Almost extremely little of that debt would be recoursed to DDR. The debt we talked about earlier in the joint ventures was in the DDR T/C Venture where that is not going to be recoursed to DDR. As we look at the other 12 maturities, it's extremely uncommon for us to provide recourse on any joint venture debt. So the only place historically or currently that you're going to find it is on the development asset that were developed through joint ventures. And so it would be a small amount of the debt particularly in the Coventry joint venture we're there were some development projects that would probably be the only 2012 maturity. We would have[ph] recourse, we can go through that, the entire list, and get yourself in a little more specific after the call. But it's extremely uncommon for us to offer recourse in any situation. So it would really just be on the new development assets and joint ventures, there may be some DDR recourse.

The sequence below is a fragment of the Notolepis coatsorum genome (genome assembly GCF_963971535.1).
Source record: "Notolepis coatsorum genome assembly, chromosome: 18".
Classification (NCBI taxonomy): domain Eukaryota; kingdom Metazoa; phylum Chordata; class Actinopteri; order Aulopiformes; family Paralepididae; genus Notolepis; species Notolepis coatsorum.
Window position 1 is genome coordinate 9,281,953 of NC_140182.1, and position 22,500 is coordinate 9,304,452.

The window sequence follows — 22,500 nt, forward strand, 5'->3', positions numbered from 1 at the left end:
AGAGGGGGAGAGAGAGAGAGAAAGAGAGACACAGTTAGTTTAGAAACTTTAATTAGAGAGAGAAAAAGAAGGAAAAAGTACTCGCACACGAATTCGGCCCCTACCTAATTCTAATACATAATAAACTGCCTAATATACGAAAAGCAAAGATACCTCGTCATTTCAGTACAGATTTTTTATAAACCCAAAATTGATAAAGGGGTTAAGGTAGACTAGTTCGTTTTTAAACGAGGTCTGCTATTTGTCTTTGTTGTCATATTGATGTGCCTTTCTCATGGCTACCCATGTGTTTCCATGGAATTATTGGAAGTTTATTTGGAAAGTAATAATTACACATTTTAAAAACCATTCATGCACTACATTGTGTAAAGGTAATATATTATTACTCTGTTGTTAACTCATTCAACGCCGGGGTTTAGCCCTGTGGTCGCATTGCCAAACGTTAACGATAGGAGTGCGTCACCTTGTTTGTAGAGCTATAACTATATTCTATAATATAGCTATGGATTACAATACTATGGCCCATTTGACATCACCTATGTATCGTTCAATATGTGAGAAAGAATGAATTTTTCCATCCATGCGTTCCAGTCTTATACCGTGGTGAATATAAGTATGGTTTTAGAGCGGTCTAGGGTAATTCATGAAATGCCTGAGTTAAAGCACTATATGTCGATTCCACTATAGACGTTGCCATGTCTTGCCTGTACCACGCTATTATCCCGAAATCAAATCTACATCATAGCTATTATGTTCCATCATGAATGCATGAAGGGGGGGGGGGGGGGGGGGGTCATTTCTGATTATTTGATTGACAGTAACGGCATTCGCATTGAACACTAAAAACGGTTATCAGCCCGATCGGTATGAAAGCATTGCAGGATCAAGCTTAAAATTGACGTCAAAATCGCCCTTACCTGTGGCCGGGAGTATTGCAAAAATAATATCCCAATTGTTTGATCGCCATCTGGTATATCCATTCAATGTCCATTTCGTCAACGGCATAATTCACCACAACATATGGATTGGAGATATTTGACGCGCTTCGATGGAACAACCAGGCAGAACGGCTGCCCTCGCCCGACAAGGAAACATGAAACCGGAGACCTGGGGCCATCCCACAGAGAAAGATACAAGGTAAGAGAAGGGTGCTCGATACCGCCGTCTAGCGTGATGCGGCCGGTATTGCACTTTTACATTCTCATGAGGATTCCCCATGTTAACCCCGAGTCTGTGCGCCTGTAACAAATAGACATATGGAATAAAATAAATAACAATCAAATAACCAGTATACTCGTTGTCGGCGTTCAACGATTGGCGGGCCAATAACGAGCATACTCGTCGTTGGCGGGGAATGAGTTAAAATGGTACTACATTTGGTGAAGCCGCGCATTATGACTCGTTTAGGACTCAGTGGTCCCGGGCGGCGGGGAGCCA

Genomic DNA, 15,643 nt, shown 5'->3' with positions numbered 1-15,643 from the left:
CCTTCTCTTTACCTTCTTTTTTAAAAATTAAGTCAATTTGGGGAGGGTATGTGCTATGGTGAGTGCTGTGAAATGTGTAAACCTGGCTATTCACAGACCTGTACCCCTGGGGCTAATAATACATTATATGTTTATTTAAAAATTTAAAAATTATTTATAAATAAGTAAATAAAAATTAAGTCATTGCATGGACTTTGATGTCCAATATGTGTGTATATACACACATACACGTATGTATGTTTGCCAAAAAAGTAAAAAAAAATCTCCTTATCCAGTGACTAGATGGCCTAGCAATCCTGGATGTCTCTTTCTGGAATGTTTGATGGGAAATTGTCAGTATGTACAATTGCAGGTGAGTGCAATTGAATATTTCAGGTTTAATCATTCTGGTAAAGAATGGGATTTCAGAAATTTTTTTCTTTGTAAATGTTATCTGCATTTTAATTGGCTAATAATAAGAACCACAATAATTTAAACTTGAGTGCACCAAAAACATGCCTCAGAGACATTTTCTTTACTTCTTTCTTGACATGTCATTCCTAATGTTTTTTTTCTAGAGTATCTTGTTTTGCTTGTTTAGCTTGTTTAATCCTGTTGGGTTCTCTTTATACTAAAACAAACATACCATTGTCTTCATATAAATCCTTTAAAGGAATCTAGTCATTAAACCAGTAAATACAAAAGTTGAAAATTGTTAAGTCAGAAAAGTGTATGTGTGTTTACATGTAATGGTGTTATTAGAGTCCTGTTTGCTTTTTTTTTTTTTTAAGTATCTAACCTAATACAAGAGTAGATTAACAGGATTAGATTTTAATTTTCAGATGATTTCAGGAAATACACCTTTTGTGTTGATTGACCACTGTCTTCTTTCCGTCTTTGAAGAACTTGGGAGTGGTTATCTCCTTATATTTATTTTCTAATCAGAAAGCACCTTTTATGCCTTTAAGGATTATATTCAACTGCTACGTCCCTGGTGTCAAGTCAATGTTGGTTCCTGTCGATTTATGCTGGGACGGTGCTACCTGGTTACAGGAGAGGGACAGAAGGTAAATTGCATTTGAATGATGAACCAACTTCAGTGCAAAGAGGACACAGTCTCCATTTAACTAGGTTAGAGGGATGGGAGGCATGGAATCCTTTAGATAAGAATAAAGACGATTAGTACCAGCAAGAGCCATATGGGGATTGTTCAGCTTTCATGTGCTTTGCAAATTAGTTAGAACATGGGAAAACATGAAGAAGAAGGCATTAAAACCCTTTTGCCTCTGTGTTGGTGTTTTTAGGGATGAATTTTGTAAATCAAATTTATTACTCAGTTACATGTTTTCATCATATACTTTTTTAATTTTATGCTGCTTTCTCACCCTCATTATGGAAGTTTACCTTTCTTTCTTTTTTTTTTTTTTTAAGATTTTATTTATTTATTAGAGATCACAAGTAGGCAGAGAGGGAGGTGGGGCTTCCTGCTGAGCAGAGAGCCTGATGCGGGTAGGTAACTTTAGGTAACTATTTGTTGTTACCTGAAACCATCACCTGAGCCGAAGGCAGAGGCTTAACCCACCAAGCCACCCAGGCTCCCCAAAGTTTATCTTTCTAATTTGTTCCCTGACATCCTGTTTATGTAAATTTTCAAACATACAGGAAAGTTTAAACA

Operator

Next question is a follow up from the line of Samit Parikh with ISI.

Samit Parikh - ISI Group Inc., Research Division

Just a follow up for Dan and Paul. Paul, you talked about sort of a compelling opportunity for certain retailers to gain market share at this point. Just want to ask you in terms of expansions for these specific retailers, sort of what are you hearing on that? Are they scaling back at all for 2012? And if they're not, what type of -- where are they targeting and maybe specifically to sort of the type of demographics that they're targeting?

Paul W. Freddo